• Licensed or purchased data, e.g., a copy of seismic data licensed to the company for its exclusive use, ownership remaining with the licensor and carrying specific restrictions relating to the licensee’s rights to show or transfer the data to third parties. A prospective licensee usually has a specific geological objective and, before acquiring licensed data, must be confident that the location, quality and recording techniques of the data are consistent with
these objectives. Prior to executing a license agreement, the prospective licensee
usually inspects portions of the data with the expressed purpose of examining those
issues of location, quality, and recording techniques. There will often be a choice of
data offered in the QI because frequently there are many seismic lines, recorded by
different operators, in any particular area. The QI enables the prospective licensee to
select the data that best fits its objectives. Seismic brokers have expertise in the seismic data market and help to facilitate the licensing of seismic data for both licensor and licensee. The broker usually organizes the QI. The licensee and licensor companies usually employ APEGGA members, but the broker may or may not be an APEGGA member. The broker has a responsibility to prevent any unauthorized use of the licensor’s data and must maintain direct control during the QI.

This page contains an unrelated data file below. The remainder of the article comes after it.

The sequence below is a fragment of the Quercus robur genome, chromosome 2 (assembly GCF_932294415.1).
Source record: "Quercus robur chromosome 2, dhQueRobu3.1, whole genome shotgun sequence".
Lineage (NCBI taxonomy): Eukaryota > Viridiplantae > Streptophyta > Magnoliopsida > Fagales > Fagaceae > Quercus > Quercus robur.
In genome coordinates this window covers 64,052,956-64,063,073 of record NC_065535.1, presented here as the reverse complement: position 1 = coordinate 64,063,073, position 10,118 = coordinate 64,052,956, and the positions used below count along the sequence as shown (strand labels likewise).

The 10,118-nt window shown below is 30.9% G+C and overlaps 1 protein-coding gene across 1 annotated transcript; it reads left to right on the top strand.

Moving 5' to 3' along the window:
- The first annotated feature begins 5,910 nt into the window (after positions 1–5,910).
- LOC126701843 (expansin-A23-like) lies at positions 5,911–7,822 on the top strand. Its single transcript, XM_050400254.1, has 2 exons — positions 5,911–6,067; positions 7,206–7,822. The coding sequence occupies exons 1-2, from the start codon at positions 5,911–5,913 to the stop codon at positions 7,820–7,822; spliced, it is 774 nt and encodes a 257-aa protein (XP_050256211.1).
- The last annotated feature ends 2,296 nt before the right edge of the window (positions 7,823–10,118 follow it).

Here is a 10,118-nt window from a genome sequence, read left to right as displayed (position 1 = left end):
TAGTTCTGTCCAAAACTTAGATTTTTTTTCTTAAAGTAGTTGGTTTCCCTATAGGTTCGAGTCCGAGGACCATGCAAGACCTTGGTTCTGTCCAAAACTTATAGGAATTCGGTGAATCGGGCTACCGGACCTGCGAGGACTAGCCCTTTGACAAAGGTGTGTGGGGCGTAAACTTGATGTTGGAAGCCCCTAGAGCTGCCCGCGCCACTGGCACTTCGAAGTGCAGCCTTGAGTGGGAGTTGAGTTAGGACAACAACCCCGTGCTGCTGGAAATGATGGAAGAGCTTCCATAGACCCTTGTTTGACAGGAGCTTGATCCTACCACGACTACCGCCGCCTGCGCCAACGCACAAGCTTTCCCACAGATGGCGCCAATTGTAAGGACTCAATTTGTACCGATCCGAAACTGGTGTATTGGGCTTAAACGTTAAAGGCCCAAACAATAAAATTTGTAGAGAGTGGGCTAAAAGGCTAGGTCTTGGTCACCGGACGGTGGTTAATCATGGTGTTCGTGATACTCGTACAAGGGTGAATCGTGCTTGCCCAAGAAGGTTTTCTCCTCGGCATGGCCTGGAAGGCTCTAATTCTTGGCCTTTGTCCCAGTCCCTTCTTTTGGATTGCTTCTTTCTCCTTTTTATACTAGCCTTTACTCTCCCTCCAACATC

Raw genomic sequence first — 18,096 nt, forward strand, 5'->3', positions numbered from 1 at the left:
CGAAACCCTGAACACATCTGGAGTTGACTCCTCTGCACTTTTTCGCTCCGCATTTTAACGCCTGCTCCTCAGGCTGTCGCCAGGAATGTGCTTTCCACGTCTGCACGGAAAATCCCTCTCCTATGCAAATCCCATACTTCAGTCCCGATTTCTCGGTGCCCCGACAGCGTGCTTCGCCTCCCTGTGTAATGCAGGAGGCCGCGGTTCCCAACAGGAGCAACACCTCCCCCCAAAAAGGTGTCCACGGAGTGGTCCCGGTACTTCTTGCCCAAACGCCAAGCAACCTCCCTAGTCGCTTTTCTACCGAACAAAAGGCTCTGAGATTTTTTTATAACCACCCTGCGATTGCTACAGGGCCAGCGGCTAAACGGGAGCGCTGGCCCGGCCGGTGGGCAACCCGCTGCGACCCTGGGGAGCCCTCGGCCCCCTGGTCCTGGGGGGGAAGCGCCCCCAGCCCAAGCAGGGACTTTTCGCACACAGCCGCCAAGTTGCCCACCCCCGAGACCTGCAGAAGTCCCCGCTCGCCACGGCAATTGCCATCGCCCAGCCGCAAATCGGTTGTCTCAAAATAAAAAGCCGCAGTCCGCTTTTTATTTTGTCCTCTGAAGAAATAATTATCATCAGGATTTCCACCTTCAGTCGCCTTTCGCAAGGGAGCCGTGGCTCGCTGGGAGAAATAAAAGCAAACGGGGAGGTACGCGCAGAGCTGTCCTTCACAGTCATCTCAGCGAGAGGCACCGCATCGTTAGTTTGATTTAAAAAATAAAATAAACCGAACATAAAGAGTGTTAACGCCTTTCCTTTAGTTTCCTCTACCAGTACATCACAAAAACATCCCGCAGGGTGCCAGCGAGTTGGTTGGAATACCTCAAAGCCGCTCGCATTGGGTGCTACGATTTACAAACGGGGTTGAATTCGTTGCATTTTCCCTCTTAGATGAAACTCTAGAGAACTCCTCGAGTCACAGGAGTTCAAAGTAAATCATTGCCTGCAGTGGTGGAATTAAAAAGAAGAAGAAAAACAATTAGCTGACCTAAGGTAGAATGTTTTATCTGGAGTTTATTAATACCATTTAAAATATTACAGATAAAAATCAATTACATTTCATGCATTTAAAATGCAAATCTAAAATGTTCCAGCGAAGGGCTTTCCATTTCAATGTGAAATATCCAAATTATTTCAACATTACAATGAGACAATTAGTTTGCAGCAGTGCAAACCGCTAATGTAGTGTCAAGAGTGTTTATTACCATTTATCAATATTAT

2.2 Objectives of a QI
The prospective licensee shall not enter a QI with the objective of forming interpretive opinions. During the course of the QI, the prospective licensee could infer some conclusions in regards to the subsurface of the earth from his or her observation of the unique characteristics
of the seismic data; this is interpretation and is not a goal of the QI process. Given the fact that the drawing of conclusions or opinions when looking at a seismic line – even briefly – may occur so naturally andeasily as to be termed a reflex, it is unrealistic to demand that no interpretation of this nature be made during the QI. As a result, it is important to define ethical behavior in a QI as it relates to interpretation.

Firstly, the objectives of the QI are to examine issues of location, quality, recording and processing techniques of the seismic lines. Intentional interpretive use of the seismic data is only granted to the licensee after a license has been obtained and is not a privilege. No interpretive conclusions or opinions shall be used by the prospective licensee, or divulged to others, until a license is confirmed.